1 Big Takeaway

This comprehensive analysis examined 58 studies and 72 different breathing interventions to discover that an effective breathing practice for reducing stress and anxiety includes: slow-only or a mix of slow and fast breathing, a duration of at least 5 minutes, at least one session of human guidance; and at least six sessions spread out over one week.



1 Practical Application

If you’re a coach:

This is an open-access paper, so go print out Figure 6 or Table 4 and pin it to your wall or place it next to your computer.  Use it as guidance anytime you’re helping a client, designing a class, or building a program.

If you’re a practitioner:

Use and adapt these results to your situation to ensure you’re balancing your unique needs with the latest science to obtain maximum effectiveness for reducing stress and anxiety.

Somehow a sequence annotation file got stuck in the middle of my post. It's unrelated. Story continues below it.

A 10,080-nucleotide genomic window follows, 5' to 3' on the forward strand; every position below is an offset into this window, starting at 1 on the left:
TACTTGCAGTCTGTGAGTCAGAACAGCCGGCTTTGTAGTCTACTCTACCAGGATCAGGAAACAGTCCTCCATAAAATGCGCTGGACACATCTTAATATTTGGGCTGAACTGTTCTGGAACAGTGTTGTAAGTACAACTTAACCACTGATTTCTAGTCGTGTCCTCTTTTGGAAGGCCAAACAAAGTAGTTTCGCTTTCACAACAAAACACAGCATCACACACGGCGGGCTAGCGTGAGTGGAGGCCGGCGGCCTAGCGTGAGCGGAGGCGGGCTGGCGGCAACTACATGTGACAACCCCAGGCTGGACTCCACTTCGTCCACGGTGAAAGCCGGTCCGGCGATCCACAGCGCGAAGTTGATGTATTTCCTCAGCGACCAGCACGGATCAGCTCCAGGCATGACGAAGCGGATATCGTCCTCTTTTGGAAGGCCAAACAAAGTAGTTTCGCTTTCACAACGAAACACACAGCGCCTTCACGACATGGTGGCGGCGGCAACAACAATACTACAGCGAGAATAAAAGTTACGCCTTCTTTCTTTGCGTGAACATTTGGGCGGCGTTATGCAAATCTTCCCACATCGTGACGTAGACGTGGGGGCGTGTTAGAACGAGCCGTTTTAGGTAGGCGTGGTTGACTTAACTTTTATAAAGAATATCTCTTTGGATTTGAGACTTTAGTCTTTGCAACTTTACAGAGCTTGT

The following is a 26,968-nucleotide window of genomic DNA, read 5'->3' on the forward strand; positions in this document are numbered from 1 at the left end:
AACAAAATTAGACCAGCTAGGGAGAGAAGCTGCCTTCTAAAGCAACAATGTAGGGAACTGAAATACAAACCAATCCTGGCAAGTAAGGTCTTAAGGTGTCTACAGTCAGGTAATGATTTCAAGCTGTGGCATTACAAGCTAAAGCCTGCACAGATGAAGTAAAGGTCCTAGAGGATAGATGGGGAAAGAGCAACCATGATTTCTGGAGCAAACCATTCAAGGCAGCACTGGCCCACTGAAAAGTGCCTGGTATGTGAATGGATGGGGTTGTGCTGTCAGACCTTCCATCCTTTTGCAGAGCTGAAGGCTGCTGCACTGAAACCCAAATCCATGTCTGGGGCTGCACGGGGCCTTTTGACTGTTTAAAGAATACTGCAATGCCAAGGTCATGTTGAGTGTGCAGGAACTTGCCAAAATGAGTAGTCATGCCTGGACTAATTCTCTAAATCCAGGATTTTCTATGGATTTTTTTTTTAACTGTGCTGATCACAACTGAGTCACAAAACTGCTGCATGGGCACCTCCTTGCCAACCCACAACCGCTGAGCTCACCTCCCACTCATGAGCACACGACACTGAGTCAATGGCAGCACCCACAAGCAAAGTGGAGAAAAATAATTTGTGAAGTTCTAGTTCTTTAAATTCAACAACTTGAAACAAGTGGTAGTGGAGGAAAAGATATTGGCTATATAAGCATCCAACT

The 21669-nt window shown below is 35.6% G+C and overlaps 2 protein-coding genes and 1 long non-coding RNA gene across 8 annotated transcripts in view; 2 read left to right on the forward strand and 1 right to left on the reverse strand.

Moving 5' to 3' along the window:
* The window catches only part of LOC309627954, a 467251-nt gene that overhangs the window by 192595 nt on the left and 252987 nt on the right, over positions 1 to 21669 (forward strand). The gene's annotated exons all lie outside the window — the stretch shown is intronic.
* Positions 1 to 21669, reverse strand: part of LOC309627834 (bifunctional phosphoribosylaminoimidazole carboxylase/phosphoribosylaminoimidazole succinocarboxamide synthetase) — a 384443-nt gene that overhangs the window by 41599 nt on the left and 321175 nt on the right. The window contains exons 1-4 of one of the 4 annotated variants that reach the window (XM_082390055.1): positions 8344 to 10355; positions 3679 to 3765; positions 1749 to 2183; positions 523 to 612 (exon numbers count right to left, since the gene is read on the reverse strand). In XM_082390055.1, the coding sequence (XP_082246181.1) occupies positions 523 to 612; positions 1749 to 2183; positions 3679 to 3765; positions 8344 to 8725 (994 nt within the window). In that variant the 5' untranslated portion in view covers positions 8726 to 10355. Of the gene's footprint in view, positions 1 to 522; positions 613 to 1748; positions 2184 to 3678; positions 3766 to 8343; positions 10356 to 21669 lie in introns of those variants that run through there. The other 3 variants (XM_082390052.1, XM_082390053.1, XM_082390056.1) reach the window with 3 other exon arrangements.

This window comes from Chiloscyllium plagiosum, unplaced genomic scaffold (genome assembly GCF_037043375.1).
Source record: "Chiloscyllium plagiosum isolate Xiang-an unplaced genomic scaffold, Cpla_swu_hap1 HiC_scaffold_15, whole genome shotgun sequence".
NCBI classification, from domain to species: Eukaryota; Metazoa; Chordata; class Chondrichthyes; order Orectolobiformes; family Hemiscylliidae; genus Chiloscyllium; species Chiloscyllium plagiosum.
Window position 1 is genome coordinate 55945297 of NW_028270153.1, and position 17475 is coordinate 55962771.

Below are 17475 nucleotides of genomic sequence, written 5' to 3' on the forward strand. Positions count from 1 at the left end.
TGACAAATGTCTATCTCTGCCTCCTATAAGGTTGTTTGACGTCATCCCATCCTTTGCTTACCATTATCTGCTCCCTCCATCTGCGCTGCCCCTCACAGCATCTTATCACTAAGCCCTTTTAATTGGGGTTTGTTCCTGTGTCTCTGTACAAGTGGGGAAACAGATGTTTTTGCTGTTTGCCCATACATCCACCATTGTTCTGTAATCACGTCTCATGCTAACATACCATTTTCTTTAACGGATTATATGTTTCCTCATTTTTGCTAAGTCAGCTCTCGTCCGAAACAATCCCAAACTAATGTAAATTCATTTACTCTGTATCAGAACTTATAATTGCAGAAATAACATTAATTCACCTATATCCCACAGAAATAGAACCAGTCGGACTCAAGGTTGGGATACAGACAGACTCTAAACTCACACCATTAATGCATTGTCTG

Support HHPF

HHPF is a non-profit organization providing scientifically proven breathing solutions to elevate health and optimize human performance in today’s stress crisis. It takes a lot of work to perform studies like this. If you can consider supporting their mission:

Original Article Citation

Bentley TGK, D’Andrea-Penna G, Rakic M, Arce N, LaFaille M, Berman R, Cooley K, Sprimont P. Breathing Practices for Stress and Anxiety Reduction: Conceptual Framework of Implementation Guidelines Based on a Systematic Review of the Published Literature. Brain Sci. 2023 Nov 21;13(12):1612. doi: 10.3390/brainsci13121612. PMID: 38137060; PMCID: PMC10741869.